Jared Mitchell– An excellent Arizona Fall League campaign last year may be the only thing preventing us from completely writing Mitchell off after an otherwise abject 2013 campaign. If we’re looking for positives then Mitchell’s consistently excellent BB rates are a good place to start, and he has shown plus power at times, though not in 2013 (aside from AFL action). I’m sure Mitchell’s AFL performance will prove to only be a tease to us White Sox fans and prospect watchers, but who knows…
Trayce Thompson– On the surface, 2013 was a disappointing year for Thompson, as he hit just .229 and had the lowest power output of his career (.154 ISO). The big positive for me was that he cut his K% to a respectable 23.6%, after sitting in the 28-30% range in his career before that. It may just prove to be an aberration in his career, but a lack of contact has always been the main drawback with Trayce, and so this is potentially a big development for him. His average was low but his BABIP (.280) was also the lowest of his career so he may have just been hitting into some bad luck. It may be asking a lot, but if Thompson can revert back to his 2012 power while maintaining this improved contact rate and his usual 10% BB rate, then he could finally become the player that we’ve been hoping he would be.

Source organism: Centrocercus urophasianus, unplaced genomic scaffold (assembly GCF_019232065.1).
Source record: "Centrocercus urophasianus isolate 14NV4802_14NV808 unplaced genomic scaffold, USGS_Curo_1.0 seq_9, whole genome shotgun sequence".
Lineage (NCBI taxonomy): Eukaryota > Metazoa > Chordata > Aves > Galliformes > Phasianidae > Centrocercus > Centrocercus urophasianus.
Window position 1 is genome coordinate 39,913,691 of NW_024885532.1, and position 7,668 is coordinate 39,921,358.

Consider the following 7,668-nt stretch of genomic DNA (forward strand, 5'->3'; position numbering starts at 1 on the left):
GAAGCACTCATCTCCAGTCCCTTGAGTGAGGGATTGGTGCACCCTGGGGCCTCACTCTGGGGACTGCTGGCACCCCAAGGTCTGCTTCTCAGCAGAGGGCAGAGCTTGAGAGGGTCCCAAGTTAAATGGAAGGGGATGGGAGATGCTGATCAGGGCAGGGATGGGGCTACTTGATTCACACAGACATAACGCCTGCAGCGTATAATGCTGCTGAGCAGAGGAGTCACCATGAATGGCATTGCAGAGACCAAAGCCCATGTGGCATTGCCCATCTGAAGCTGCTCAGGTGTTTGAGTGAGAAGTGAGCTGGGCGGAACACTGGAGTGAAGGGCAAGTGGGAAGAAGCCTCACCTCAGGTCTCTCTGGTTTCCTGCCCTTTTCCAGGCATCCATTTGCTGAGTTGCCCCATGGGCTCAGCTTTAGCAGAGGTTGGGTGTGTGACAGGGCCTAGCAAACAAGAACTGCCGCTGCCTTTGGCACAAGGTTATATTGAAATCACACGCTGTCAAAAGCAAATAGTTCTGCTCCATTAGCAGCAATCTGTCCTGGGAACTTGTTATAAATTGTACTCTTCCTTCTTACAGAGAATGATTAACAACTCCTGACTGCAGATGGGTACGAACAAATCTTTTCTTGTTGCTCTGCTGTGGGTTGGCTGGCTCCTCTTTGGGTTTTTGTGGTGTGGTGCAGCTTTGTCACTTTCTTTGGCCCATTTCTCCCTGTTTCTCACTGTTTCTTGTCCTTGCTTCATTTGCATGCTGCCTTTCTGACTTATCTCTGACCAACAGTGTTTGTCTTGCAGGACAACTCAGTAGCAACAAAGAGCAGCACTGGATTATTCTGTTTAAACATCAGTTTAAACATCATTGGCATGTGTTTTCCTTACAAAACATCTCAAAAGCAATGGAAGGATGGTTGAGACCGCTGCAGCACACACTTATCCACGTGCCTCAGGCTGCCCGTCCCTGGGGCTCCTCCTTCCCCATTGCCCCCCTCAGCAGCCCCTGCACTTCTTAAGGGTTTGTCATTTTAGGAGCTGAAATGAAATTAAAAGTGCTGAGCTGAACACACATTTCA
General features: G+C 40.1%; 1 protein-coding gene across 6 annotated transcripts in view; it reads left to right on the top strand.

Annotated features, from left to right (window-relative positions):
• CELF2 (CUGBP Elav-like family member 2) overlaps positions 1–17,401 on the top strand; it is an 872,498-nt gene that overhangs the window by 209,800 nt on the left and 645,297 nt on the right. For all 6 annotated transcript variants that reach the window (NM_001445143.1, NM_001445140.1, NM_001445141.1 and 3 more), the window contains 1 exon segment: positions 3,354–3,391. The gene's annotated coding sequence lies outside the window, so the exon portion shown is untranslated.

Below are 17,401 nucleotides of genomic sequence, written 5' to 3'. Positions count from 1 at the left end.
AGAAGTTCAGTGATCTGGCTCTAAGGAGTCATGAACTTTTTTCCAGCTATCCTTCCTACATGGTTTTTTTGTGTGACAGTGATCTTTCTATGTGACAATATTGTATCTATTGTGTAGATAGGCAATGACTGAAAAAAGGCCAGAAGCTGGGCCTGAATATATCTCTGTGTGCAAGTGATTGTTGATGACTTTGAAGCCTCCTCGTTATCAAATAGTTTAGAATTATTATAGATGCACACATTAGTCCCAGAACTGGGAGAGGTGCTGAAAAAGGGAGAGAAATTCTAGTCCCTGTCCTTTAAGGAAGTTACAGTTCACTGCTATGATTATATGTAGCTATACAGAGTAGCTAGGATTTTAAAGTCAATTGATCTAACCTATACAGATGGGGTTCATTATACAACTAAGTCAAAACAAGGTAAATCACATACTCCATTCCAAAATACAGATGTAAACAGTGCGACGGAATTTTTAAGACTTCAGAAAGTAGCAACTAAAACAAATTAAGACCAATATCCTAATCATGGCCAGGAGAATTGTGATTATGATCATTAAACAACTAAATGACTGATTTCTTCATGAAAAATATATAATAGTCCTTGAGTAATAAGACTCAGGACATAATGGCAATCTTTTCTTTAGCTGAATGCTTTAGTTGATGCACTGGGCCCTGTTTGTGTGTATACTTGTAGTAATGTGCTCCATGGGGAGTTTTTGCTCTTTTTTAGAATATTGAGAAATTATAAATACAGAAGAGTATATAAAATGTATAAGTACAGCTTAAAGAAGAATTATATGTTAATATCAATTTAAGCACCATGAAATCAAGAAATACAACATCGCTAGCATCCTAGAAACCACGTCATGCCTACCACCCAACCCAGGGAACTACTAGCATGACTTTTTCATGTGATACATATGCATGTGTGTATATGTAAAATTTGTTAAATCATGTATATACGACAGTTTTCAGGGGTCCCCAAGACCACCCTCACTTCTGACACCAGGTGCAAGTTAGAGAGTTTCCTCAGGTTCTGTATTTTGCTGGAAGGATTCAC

Keenyn Walker– Keenyn Walker is the least disappointing of the ‘disappointing outfielder’ quartet, though only because expectations were never that high to begin with. Again, if we are looking for positives, Walker does walk at a good rate and has good speed and athleticism, but he strikes out a lot and has limited power. If all goes well for him he could potentially make it as a light hitting, speedy fourth outfielder type.
Keep an eye on…
Jacob Morris– An extreme outcome player last year in his pro debut, with every PA seemingly leading to one of three results: HR, BB or, most commonly, SO. He does have some legitimate power potential though, which makes him one to watch, though the long swing and high strikeout rate will make it tough for him to ever maximize his potential. Good arm in the OF, too.